When Beyoncé first released "Run The World" in 2011, she pretty much already predicted that women would last longer than men if there were ever to be an apocalypse.
Okay, maybe the word "predicted" is pushing it a little as it's long been known that women live longer than men on average. But new studies show that it might be more than just that.
In a recent study conducted by the University of Southern Denmark, scientists analyzed "populations with extremely low life expectancies (20 [years] or less) for at least one of the sexes, due to extreme conditions such as famines, epidemics, or slavery" over the past 300 years - including the Swedish famine (1772-1773), plantation slavery in Trinidad (1813), mass ex-slave emigration to Libera (1820-1843), Icelandic measles epidemic (1846-1882), as well as the Ukranian famine (1933) and Irish potato famine (1845).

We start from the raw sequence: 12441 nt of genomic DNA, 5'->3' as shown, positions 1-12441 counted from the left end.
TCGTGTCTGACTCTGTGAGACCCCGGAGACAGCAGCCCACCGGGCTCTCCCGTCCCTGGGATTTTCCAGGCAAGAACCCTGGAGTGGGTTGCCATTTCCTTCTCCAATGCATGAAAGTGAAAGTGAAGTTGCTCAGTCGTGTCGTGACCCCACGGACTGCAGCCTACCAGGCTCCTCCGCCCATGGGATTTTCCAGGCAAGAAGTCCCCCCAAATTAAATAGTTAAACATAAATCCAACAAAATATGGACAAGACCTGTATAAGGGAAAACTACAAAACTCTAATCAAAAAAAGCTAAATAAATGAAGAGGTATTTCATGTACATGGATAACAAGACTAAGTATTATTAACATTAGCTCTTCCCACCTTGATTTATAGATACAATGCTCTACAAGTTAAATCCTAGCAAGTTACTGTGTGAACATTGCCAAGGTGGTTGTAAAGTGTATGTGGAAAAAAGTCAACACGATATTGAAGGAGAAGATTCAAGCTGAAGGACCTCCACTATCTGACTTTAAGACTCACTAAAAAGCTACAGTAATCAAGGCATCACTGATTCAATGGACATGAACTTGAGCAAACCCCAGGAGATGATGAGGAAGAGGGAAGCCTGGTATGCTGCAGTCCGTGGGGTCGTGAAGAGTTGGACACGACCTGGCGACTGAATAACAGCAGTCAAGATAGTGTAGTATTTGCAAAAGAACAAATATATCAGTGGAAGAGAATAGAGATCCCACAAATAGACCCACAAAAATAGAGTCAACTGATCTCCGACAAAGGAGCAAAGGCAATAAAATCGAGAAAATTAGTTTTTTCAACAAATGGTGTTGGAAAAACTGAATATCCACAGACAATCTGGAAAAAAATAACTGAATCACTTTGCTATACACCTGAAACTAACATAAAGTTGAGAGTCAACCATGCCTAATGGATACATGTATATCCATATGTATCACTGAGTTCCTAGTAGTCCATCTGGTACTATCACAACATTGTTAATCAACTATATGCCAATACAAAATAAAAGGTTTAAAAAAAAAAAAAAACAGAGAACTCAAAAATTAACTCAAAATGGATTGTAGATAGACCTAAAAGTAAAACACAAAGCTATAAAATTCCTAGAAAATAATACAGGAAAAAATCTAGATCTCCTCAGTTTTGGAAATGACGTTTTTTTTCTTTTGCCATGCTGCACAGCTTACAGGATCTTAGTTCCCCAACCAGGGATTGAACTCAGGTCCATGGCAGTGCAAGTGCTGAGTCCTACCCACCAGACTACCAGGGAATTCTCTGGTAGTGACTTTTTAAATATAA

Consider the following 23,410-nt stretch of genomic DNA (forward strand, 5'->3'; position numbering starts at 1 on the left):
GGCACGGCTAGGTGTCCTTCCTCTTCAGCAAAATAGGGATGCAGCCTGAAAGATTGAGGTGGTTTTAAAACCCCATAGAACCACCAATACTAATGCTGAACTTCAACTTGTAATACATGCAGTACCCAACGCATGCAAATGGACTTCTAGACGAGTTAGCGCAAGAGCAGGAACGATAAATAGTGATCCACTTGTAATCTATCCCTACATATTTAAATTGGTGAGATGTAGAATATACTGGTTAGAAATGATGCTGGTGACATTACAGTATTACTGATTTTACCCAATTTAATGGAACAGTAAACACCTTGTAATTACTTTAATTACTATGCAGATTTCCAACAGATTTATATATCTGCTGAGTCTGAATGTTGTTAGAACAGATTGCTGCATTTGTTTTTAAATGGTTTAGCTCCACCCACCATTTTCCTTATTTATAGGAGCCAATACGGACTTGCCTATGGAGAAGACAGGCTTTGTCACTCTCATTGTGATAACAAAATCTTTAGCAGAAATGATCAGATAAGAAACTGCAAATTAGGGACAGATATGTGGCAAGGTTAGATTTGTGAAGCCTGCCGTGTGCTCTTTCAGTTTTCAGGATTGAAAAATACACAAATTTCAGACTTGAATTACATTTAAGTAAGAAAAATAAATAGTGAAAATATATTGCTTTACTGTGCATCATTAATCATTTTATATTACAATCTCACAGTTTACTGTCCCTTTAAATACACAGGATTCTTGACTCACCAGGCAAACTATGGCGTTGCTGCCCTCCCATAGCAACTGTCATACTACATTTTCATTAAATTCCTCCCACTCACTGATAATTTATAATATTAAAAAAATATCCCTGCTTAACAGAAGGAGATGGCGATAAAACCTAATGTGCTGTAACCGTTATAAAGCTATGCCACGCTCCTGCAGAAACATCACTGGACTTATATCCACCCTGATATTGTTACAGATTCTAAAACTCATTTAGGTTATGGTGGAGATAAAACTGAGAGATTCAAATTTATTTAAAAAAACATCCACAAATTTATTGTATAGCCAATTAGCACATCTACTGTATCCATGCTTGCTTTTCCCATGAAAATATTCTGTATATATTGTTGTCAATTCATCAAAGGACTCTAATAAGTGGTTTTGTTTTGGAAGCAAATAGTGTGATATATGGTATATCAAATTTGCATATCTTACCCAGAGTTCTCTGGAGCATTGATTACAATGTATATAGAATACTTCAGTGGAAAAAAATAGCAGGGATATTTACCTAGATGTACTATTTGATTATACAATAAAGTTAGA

What's the significance of this study? They found that one thing remained true across the board: females out-lived males. They concluded that "women live longer than men in nearly all populations today", regardless of age. But they also found that "most of the female advantage was due to differences in mortality among infants: baby girls were able to survive harsh conditions better than baby boys."
So if the world was ever to experience some kind of Walking Dead or iZombie-type situation, mark Beyoncé's words.
Read the full study here.